By its plain language section 160A–383 states that when the governing board adopts a zoning amendment, the board “shall also” approve a statement. Id. Thus, the statute requires that defendant take two actions in this situation: first, adopt or reject the zoning amendment, and second, approve a proper statement. Id. The approved statement must describe whether the action is consistent with any controlling comprehensive plan and explain why the action is “reasonable and in the public interest.” Id. In addition, the statute declares that when such a statement is made, it “is not subject to judicial review.”

Defendant asserts that N.C.G.S. § 160A–383 expressly prohibits judicial review of the City Council's statement, and therefore, the trial court did not err by granting summary judgment in its favor. Next, defendant argues that the City Council approved a statement in satisfaction of section 160A–383 by adopting the zoning amendment with the staff report that was before the City Council. Under this theory, the City Council impliedly approved the staff's statement regarding consistency and reasonableness. Finally, defendant contends that the City Council complied with the statute by adopting the following statement: “[T]he Council's final vote conforms to the guidelines under which they are granted final authority to act upon a rezoning petition.” We are not persuaded by these arguments.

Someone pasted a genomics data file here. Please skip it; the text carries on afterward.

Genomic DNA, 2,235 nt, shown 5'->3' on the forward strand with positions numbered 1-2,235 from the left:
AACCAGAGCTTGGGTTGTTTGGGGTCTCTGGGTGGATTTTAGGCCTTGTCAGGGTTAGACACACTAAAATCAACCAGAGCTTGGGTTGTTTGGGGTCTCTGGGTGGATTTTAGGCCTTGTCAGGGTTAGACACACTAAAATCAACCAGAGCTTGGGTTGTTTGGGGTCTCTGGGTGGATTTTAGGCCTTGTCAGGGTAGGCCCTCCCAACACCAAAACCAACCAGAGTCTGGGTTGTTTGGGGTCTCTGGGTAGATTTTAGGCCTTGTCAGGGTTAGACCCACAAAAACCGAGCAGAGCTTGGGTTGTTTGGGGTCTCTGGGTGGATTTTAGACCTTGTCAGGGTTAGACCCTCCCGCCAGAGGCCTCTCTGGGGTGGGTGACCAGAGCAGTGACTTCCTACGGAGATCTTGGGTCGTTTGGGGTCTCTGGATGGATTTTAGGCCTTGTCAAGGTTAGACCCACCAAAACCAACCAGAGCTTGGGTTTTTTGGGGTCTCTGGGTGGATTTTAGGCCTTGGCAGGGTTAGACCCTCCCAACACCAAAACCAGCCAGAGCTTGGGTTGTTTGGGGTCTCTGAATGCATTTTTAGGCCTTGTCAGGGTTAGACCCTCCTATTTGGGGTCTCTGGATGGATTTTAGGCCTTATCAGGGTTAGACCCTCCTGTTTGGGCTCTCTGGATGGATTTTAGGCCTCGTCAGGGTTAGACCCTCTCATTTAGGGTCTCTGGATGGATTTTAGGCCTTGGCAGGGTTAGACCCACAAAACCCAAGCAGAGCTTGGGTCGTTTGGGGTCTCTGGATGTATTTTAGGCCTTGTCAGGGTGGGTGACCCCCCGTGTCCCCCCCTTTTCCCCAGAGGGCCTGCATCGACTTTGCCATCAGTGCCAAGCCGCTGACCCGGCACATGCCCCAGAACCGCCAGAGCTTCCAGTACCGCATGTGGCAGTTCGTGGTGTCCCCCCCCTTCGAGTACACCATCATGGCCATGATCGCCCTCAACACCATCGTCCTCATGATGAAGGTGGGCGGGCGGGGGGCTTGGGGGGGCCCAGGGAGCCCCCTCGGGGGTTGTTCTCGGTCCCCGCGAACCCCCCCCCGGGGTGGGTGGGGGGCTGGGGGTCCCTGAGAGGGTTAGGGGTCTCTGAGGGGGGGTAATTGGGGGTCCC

As a preliminary matter, we disagree with defendant's argument that the statute bars judicial review of this issue. The statute provides, “That statement is not subject to judicial review,” and by “[t]hat statement,” the statute refers to an approved statement. While an approved statement is not subject to judicial review, the statute does not prohibit review of whether the City Council approved a statement, which is the issue here. Accordingly, we review whether the City Council approved a statement.

Turning to the issue proper, we hold that the City Council did not approve a statement as required by N.C.G.S. § 160A–383. First, while the City Council took the initial step of adopting the zoning amendment, it failed to take the second step and “approve a statement” that addresses consistency, reasonableness, and the public interest. This failure is evidenced by the trial court's uncontested finding of fact that “there was no per se written statement of reasonableness,” a fact that is binding on appeal. Morand, 247 N.C. at 365, 100 S.E.2d at 872 (stating that where no challenge is made to the findings of fact, those findings are presumed supported by competent evidence and are binding upon appeal).